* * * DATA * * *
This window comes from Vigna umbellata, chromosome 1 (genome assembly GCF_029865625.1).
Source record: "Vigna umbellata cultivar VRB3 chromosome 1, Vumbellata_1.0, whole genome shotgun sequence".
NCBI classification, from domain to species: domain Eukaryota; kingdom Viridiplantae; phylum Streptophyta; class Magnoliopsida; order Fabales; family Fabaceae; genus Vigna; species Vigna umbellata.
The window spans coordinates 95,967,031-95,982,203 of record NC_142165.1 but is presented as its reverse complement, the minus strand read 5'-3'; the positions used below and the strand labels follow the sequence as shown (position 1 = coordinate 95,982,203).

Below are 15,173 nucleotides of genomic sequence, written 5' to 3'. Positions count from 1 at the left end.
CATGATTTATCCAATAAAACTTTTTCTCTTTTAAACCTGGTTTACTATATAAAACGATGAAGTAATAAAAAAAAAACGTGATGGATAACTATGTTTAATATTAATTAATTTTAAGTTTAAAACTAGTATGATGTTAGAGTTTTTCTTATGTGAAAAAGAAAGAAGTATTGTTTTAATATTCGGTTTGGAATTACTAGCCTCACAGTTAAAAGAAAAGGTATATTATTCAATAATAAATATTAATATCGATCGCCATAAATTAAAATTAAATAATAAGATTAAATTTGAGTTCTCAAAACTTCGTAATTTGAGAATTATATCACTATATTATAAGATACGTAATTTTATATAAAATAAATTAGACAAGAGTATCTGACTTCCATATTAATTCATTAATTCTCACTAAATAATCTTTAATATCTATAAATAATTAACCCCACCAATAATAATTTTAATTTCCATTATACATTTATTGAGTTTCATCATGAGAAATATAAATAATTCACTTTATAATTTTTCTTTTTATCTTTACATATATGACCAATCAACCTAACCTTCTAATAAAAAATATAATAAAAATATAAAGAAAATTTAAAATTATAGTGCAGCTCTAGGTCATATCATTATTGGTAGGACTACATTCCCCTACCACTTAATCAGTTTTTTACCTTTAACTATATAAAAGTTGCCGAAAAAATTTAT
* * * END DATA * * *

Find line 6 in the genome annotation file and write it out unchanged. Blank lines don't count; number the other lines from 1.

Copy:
CATGATTTATCCAATAAAACTTTTTCTCTTTTAAACCTGGTTTACTATATAAAACGATGAAGTAATAAAAAAAAAACGTGATGGATAACTATGTTTAATATTAATTAATTTTAAGTTTAAAACTAGTATGATGTTAGAGTTTTTCTTATGTGAAAAAGAAAGAAGTATTGTTTTAATATTCGGTTTGGAATTACTAGCCTCACAGTTAAAAGAAAAGGTATATTATTCAATAATAAATATTAATATCGATCGCCATAAATTAAAATTAAATAATAAGATTAAATTTGAGTTCTCAAAACTTCGTAATTTGAGAATTATATCACTATATTATAAGATACGTAATTTTATATAAAATAAATTAGACAAGAGTATCTGACTTCCATATTAATTCATTAATTCTCACTAAATAATCTTTAATATCTATAAATAATTAACCCCACCAATAATAATTTTAATTTCCATTATACATTTATTGAGTTTCATCATGAGAAATATAAATAATTCACTTTATAATTTTTCTTTTTATCTTTACATATATGACCAATCAACCTAACCTTCTAATAAAAAATATAATAAAAATATAAAGAAAATTTAAAATTATAGTGCAGCTCTAGGTCATATCATTATTGGTAGGACTACATTCCCCTACCACTTAATCAGTTTTTTACCTTTAACTATATAAAAGTTGCCGAAAAAATTTAT